Nvidia Optix
Nvidia’s OptiX program framework. (Source: Nvidia)

The OptiX ray-tracing framework is an application framework. Designed to optimize the performance of ray tracing on a GPU, this tool offers an uncomplicated, recursive, and versatile pipeline that accelerates ray-tracing algorithms. It channels the computational power of a GPU to ray-tracing applications with programmable intersection, ray generation, and shading capabilities.

Nvidia’s OptiX, classified as a ray-tracing API, first emerged around 2009 after Nvidia acquired Mental Images. OptiX offloads ray-tracing computations onto the GPU via either the low- or high-level API introduced through CUDA. As an integral component of Nvidia GameWorks, OptiX has played a pivotal role in hastening the pace of ray tracing, offering a framework for graphics and simulations.

OptiX’s programmable shading offers a programmable pipeline that Nvidia says simplifies advanced rendering techniques, encompassing global illumination, shadows, reflections, and refractions. It handles intricate scenes featuring geometric entities, textures, and lighting through hardware acceleration.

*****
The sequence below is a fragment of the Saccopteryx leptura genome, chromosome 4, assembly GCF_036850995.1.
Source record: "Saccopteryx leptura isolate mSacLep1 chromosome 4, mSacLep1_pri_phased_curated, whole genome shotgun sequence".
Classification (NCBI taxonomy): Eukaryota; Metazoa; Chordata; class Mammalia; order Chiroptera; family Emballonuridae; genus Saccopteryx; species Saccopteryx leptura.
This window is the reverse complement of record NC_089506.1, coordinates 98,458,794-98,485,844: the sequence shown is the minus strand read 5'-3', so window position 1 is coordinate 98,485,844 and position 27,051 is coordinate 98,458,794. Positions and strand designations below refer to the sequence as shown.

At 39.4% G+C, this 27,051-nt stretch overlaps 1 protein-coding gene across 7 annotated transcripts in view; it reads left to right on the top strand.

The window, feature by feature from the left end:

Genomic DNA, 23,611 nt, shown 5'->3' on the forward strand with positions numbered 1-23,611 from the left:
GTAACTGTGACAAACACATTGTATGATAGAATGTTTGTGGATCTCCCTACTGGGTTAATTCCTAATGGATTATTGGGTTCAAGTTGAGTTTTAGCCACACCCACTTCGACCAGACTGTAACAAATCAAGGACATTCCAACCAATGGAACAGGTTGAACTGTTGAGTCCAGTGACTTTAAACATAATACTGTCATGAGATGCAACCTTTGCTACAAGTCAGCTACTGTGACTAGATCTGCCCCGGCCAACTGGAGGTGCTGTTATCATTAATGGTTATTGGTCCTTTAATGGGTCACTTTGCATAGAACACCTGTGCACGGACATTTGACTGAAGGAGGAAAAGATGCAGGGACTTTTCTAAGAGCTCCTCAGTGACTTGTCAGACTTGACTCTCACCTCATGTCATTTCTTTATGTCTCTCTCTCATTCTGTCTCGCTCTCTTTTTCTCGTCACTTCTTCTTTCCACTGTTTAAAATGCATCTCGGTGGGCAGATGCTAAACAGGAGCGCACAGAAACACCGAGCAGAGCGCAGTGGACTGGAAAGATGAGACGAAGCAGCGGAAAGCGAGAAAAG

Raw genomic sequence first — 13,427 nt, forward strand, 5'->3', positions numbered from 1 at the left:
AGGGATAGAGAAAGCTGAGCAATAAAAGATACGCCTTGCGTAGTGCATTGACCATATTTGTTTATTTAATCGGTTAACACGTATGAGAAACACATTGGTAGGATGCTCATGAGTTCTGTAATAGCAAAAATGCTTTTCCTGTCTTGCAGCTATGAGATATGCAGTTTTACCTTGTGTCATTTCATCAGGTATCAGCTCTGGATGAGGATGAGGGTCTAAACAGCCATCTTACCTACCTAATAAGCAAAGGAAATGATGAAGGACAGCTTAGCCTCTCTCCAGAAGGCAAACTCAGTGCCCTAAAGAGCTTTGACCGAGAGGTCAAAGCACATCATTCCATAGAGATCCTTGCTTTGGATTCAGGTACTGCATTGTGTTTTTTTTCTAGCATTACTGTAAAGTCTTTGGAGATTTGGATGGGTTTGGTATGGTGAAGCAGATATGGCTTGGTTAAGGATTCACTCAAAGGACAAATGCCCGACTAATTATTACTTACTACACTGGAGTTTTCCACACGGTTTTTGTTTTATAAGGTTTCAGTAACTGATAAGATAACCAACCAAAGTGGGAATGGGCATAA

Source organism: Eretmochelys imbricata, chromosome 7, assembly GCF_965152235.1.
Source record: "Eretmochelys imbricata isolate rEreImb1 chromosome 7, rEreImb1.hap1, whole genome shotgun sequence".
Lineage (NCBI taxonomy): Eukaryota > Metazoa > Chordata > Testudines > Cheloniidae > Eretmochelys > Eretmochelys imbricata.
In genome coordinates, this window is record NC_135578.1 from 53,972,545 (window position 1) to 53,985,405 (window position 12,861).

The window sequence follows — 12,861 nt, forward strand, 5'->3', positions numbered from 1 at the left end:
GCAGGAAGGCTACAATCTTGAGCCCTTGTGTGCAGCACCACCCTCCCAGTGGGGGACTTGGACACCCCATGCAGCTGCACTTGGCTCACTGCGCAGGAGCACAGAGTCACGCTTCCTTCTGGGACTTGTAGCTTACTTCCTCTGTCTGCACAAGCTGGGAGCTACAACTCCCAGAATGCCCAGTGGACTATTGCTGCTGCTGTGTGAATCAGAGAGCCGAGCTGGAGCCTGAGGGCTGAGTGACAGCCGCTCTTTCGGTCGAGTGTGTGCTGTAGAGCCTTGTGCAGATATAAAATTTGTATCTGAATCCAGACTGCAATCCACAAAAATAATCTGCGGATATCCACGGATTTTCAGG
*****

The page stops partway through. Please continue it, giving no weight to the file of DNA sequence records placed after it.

Nvidia OptiX additionally incorporates built-in acceleration structures, such as bounding volume hierarchies (BVH) and k-d trees, streamlining ray-object intersection calculations. These acceleration structures alleviate the computational intricacy of ray-object intersection assessments, leading to quicker rendering durations. The dynamic scene update feature enables interactive applications wherein objects, lights, or camera perspectives get altered in real time.

With advancements and features built atop the CUDA platform, Nvidia OptiX 8 provides direct access to the underlying GPU hardware, enabling users to harness the complete potency of CUDA, encompassing low-level memory management, parallel computation, and access to advanced GPU attributes. It also supports hardware-accelerated motion blur, multi-level instancing for handling expansive projects, and various denoising modes including HDR, temporal, AOV, and upscaling.

Nvidia OptiX supports numerous primitive types including triangles, curves, and spheres. Opacity micro-maps (OMMs) and displacement micro-maps (DMMs) are now included.

Here are several prominent advantages offered by Nvidia OptiX: